The lemon curd and the meringue is best done a day ahead or at least 4-5 hours ahead of serving because the lemon curd has to be chilled and the meringue has to rest once it has been baked. To assemble the dessert, whip the cream with confectionar's sugar and vanilla extract/vanillin sugar until stiff peaks, ahead before serving and keep it covered and refrigerated until needed. Assemble the dessert in 6 wine glasses, by first placing whipped cream at the bottom of the serving glass. Even out the layer of whipping cream around the edges, so that the lemon curd doesn't sink through the holes to the bottom. Spoon in a small layer of lemon curd over it. Crush the meringue cookies and spread on top of the lemon curd (this will turn out a little messy). Repeat the process until you have lemon curd on the topmost layer (I noticed that it was difficult to make the lemon curd "stay" there. I would probably skip this step next time). Alternatively, you could also place the cream in a piping bag and pipe it out on top and keep it as the topmost layer. Garnish with fruits and/or berries, I served mine with physalis/ground cherries. For more variation, you could also layer with some crumbled pound cake and/or fruits, you could layer pound cake between the cream and the lemon curd. Serve immediately and cold!

Thursday, July 26, 2012

Rava Laddu / Sooji Laddoo / Semolina Balls








If you are familiar with Indian desserts you know they are often as sweet and rich as the hot and fiery main courses. The processes to make these are often long and tedious but the outcome always delicious... milk solids that are curdled and separated from the whey to make chenna/paneer; butter that's heated to produce the long-lasting ghee/clarified butter; whole milk that is cooked until thickened to produce the finest khoya/mawa. No effort is spared in bringing out the richness and the best of flavours and aroma out of each ingredient that goes into making these indulgent sweets. Today however, I'm posting a recipe that is less time-consuming than most but nonetheless, one that doesn't compromise on taste. From the initial stage of sauteing the cashew nuts and raisins until golden and juicy till inhaling the pleasant aroma oozing from the roasted semolina and cardamom powder - the whole experience of preparing these laddus is as enjoyable as savouring them.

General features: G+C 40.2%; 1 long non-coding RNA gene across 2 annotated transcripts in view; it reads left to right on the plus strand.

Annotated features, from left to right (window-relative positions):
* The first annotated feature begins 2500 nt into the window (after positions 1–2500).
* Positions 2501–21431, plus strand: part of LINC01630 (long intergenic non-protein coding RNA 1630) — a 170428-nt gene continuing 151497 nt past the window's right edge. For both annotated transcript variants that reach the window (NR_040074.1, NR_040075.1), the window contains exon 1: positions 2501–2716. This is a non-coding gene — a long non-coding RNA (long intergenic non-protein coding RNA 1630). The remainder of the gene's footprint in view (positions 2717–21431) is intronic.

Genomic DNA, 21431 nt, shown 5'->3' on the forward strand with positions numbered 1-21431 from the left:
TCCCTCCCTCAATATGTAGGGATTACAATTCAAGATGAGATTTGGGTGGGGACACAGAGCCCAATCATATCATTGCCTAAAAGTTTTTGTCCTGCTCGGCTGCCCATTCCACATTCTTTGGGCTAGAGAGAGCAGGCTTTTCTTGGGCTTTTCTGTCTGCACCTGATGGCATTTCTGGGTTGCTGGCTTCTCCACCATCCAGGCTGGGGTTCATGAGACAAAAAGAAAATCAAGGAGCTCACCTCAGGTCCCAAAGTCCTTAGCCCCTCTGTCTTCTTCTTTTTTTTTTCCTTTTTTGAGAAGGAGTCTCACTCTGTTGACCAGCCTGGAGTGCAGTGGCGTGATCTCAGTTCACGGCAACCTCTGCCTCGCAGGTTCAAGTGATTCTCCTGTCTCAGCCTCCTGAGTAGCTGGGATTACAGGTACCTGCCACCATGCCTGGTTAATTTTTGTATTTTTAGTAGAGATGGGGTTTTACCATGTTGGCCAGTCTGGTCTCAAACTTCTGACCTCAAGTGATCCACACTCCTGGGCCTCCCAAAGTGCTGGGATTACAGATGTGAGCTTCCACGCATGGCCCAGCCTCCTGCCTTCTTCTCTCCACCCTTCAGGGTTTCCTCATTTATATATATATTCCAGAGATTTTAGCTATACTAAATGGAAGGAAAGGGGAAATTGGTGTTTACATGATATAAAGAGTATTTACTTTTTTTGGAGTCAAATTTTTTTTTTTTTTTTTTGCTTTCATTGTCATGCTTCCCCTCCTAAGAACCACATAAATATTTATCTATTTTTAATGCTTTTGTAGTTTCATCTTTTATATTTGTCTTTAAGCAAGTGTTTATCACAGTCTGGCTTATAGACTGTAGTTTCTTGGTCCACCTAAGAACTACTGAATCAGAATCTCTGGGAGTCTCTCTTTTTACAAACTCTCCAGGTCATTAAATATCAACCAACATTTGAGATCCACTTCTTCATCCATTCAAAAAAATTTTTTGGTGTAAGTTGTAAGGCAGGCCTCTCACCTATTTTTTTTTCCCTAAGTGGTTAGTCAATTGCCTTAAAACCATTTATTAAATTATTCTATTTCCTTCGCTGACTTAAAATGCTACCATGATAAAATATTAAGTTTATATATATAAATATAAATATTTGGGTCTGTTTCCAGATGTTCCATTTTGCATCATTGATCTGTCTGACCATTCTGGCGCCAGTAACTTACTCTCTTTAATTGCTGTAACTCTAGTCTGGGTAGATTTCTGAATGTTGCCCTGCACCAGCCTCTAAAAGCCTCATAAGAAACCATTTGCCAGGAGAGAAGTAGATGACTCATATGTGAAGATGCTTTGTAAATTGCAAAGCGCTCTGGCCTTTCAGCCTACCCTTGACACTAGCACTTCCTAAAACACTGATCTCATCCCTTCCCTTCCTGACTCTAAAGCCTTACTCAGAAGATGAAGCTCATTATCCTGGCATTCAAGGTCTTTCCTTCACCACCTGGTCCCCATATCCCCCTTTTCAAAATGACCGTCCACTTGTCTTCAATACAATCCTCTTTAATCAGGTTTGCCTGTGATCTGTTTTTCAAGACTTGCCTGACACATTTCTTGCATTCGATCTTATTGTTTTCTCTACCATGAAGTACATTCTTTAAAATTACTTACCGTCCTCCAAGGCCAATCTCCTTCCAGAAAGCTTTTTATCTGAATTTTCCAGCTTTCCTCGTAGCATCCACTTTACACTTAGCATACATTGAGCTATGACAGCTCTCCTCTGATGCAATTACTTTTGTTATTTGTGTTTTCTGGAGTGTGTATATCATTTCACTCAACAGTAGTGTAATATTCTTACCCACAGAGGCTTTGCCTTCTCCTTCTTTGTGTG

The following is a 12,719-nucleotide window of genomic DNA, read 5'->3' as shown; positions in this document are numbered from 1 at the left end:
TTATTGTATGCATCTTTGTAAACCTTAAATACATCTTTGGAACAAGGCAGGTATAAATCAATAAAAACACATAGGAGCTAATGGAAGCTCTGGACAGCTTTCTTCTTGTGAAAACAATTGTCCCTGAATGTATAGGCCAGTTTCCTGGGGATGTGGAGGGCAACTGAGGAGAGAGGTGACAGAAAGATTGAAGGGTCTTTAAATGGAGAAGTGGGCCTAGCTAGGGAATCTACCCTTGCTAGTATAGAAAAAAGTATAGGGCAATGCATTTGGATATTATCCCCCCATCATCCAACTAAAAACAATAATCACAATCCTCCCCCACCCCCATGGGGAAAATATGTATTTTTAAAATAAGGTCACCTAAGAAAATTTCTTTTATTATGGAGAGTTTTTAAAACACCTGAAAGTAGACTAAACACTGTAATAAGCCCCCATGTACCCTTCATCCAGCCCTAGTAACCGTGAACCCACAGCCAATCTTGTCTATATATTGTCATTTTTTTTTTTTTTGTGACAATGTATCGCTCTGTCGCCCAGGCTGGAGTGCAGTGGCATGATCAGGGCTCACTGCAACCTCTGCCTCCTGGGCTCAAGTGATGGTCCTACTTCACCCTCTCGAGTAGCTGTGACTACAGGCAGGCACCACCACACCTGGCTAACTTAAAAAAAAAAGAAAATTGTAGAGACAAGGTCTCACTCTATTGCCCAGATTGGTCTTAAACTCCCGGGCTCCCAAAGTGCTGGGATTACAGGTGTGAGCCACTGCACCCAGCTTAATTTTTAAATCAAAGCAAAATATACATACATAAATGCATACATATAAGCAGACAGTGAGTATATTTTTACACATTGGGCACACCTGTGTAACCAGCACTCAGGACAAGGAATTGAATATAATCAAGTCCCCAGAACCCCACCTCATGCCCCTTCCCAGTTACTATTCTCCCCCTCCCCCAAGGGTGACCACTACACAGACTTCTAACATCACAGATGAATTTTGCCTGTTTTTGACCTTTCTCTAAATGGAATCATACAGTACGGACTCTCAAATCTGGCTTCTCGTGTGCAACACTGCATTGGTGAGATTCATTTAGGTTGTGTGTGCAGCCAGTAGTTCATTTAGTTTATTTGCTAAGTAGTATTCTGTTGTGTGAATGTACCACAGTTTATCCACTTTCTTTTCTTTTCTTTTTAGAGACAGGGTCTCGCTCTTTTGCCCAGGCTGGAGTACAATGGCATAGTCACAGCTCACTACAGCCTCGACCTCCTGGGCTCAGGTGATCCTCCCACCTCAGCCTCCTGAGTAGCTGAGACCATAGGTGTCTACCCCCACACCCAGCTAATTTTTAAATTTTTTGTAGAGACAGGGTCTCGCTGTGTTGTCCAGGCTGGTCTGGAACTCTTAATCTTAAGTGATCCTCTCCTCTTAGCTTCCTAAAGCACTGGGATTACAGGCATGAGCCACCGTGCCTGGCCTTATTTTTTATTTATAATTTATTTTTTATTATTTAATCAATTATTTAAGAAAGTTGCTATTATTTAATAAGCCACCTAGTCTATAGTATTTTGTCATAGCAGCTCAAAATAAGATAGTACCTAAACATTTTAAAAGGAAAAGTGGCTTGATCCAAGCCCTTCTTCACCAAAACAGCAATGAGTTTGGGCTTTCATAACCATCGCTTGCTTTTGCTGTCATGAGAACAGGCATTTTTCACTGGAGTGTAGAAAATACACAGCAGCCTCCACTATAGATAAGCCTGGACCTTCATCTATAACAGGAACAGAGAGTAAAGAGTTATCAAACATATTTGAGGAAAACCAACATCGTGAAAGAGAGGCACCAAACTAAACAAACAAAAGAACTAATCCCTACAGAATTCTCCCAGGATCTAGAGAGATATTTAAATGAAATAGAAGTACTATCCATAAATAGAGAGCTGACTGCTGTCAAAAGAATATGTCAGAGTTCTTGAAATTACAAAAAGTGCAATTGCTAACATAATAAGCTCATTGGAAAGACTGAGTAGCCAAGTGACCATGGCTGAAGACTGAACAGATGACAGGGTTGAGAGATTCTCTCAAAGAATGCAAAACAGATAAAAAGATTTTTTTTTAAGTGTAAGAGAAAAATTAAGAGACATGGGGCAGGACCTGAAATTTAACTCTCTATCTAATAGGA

Ravai laddu or sooji laddoo (ravai and sooji being different names for semolina) is one of the few fool-proof Indian sweets you will ever find. Growing up, this was the only type of laddu my mother used to make and as a result, not only do I have an affinity for it, I also learned how to make this on my own at a young age. I can't believe it has taken me so long to post it here. My mother always made these with sweetened condensed milk, not granulated sugar, and that's how I prefer my laddus too. I like the more creamy texture you get from the condensed milk versus the 'grainy' texture you get from granulated sugar. If you have all the ingredients to make these, it wont take you more than 15 minutes to make them and these laddus also have a relatively long shelf life.

Also, I want to apologize for the half written 'almond cookie' post that I posted sometime back. It was a future post that I was preparing and oopsie .. I pressed the publish button by mistake. I'm really sorry about that!

Ingredients:
1 1/2 cup semolina
3 tbs unsalted butter/ghee/or coconut oil
3 tbs desiccated coconut
2/3 to 1 cup sweetened condensed milk
2 tbs cashew nuts
2 tbs golden raisins
1 tsp cardamom powder
Wwater (or as required)

Method:
Heat the butter (ghee or coconut oil). Add the cashew nuts and saute until nice golden, then add the raisins and saute until the raisins start ballooning. Remove the cashew nuts and raisins from the pan and keep aside in a small bowl. Add the desiccated coconut in the same pan and roast until aromatic. Remove once done. Add the semolina in the same butter (ghee or coconut oil) you sauted the cashew nuts. Roast the semolina, on below medium heat, until light golden and aromatic. Keep stirring the semolina continously while roasting it because otherwise it will get burnt at the bottom.